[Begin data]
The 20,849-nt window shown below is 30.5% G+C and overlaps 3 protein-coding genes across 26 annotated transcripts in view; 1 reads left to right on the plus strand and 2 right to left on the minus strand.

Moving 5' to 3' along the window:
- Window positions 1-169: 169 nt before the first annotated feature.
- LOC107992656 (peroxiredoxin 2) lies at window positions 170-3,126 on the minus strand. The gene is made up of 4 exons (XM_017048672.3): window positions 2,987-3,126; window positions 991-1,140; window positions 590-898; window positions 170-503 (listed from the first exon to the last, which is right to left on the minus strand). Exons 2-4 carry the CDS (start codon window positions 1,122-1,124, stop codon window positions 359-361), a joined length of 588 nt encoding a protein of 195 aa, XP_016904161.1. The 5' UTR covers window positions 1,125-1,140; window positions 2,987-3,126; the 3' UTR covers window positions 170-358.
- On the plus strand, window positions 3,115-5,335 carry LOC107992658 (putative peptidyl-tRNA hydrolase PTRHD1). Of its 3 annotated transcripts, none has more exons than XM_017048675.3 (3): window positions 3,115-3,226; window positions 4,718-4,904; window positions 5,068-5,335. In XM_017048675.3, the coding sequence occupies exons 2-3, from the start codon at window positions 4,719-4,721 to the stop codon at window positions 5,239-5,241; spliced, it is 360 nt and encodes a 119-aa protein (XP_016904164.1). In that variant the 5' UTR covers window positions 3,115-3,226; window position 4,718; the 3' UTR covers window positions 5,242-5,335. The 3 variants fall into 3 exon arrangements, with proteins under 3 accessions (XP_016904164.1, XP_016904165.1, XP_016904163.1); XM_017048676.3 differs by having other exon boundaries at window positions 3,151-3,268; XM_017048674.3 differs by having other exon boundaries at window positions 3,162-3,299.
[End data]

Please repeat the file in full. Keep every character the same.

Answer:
The 20,849-nt window shown below is 30.5% G+C and overlaps 3 protein-coding genes across 26 annotated transcripts in view; 1 reads left to right on the plus strand and 2 right to left on the minus strand.

Moving 5' to 3' along the window:
- Window positions 1-169: 169 nt before the first annotated feature.
- LOC107992656 (peroxiredoxin 2) lies at window positions 170-3,126 on the minus strand. The gene is made up of 4 exons (XM_017048672.3): window positions 2,987-3,126; window positions 991-1,140; window positions 590-898; window positions 170-503 (listed from the first exon to the last, which is right to left on the minus strand). Exons 2-4 carry the CDS (start codon window positions 1,122-1,124, stop codon window positions 359-361), a joined length of 588 nt encoding a protein of 195 aa, XP_016904161.1. The 5' UTR covers window positions 1,125-1,140; window positions 2,987-3,126; the 3' UTR covers window positions 170-358.
- On the plus strand, window positions 3,115-5,335 carry LOC107992658 (putative peptidyl-tRNA hydrolase PTRHD1). Of its 3 annotated transcripts, none has more exons than XM_017048675.3 (3): window positions 3,115-3,226; window positions 4,718-4,904; window positions 5,068-5,335. In XM_017048675.3, the coding sequence occupies exons 2-3, from the start codon at window positions 4,719-4,721 to the stop codon at window positions 5,239-5,241; spliced, it is 360 nt and encodes a 119-aa protein (XP_016904164.1). In that variant the 5' UTR covers window positions 3,115-3,226; window position 4,718; the 3' UTR covers window positions 5,242-5,335. The 3 variants fall into 3 exon arrangements, with proteins under 3 accessions (XP_016904164.1, XP_016904165.1, XP_016904163.1); XM_017048676.3 differs by having other exon boundaries at window positions 3,151-3,268; XM_017048674.3 differs by having other exon boundaries at window positions 3,162-3,299.